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Old 12-15-2008, 04:16 AM   #1
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I'm sure you could cruise around the Caribbean in just about anything if you really wanted to, but realisticly, is a 30' catalina sloop an ok boat to cruise on if your fine with the small size? How about taking a boat like that outside the caribbean, like from the caribbean to australia, or fiji?
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Old 12-15-2008, 04:57 AM   #2
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I'm sure you could cruise around the Caribbean in just about anything if you really wanted to, but realisticly, is a 30' catalina sloop an ok boat to cruise on if your fine with the small size? How about taking a boat like that outside the caribbean, like from the caribbean to australia, or fiji?
You might want to check out this discussion on an earlier CL topic:

link
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Old 12-15-2008, 04:24 PM   #3
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More than what the boat is capable of. Is what is the skipper capable of? People having taken the most unlikely craft around the world, and crossed oceans. A good skipper can take just about anything anywhere. A badf skipper can lose the finest boat in calm seas.......i2f
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Old 12-16-2008, 01:52 PM   #4
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Link to Atom. A 28' Triton that made 2 circumnavigations (One, I believe, without engine or power):

http://www.atomvoyages.com/

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Old 12-17-2008, 05:45 AM   #5
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Link to Atom. A 28' Triton that made 2 circumnavigations (One, I believe, without engine or power):

http://www.atomvoyages.com/

Bajamas
A Triton is a very different boat than a Catalina...the first boat over 14' that I sailed on was a Triton. Very sound little boat. Can't say the same for the small Catalinas.
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Old 12-17-2008, 05:51 PM   #6
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First of all, it is not a matter of size! There were times when a boat of 30ft was a normal size to take on extended cruises.

So, it is just a matter of comfort and maybe luxury that lets sailors choose bigger boats nowadays.

Back in the 70ies and 80ies many boats of around 30ft were built for offshore sailing, today built boats of this size are most times light weight coastal cruisers with spacious interiors and in fact good sailing performance in decent conditions that meet the weekenders needs (sailing a couple hours and then tying up an the marina for the night..)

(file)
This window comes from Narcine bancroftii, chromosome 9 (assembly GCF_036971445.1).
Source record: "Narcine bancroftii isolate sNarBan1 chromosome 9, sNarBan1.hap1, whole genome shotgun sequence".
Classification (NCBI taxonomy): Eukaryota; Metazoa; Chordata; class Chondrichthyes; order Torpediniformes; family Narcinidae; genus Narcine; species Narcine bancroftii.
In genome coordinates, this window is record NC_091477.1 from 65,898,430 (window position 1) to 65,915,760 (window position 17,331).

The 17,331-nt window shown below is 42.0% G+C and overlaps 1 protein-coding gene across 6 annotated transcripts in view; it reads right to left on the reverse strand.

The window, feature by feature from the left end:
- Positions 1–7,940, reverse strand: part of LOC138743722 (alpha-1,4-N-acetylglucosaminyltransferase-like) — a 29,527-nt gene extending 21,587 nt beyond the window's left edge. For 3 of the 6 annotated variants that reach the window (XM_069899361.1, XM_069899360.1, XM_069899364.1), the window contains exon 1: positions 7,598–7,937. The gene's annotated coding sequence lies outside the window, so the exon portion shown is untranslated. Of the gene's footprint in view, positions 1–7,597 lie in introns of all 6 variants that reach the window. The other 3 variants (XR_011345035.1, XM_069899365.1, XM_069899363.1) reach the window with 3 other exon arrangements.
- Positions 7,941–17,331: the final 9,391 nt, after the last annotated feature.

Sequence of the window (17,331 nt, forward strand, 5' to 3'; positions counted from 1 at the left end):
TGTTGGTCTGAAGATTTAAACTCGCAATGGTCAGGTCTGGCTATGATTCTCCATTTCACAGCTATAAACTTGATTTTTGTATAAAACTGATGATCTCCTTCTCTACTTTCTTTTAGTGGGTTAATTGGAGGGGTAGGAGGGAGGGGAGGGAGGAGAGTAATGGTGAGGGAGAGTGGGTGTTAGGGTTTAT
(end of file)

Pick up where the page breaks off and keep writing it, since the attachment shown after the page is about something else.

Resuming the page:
And I did not know the 28' Triton before. What a nice little rugged boat!

Cheers

Uwe

perfectly content with 32ft

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Old 12-17-2008, 06:38 PM   #7
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There were times when a boat of 30ft was a normal size to take on extended cruises.

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If you want a wonderful bluewater boat that is small--find a Rawson 30! They're great, solid, and can go anywhere you'd like to take them. We were privileged to own on for two years and can attest to the seaworthiness of the design. Further, they're often inexpensive (may require some "fix up") ranging in price from $5K to $35K depending upon condition, electronics, etc.
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Old 04-12-2009, 03:23 AM   #8
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Catalina's are always under rated. Get a self steer, some solar panels, a bimini and dodger and start in the Caribbean. The learning curve is steep and after a couple of overnighters you'll understand the plus and minus of the boat. I've learned over the years, Sail what you got.
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Old 04-12-2009, 10:27 PM   #9
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Catalina's are always under rated. Get a self steer, some solar panels, a bimini and dodger and start in the Caribbean. The learning curve is steep and after a couple of overnighters you'll understand the plus and minus of the boat. I've learned over the years, Sail what you got.
"under rated?" No, many folks think highly of the Catalinas--just not for cruising. I know many people who love their small Catalinas for what they are--an inexpensive boat that is great for the Wednesday night harbor races and great for weekend trips and mild coastal cruising. They are by no means built to withstand the rigors of long passages involving ocean crossing and someone who pushes one into real cruising service is likely to be disappointed as these boats won't hold up over time to the punishment of the long distance cruising environment. It's just not what they were built for.

One can easily get a better small cruising vessel for the same money as a Catalina. If one already owns a Catalina, I'd still suggest selling and getting into a different small boat designed for cruising. If someone hands you a Catalina 30 on a silver platter, fully outfitted for cruising with every bell and whistle...maybe...nah...just sell it--they're easy to sell since everyone knows what they are and they're a respectable boat--and take the money to find a real cruising boat.
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Old 04-13-2009, 03:29 AM   #10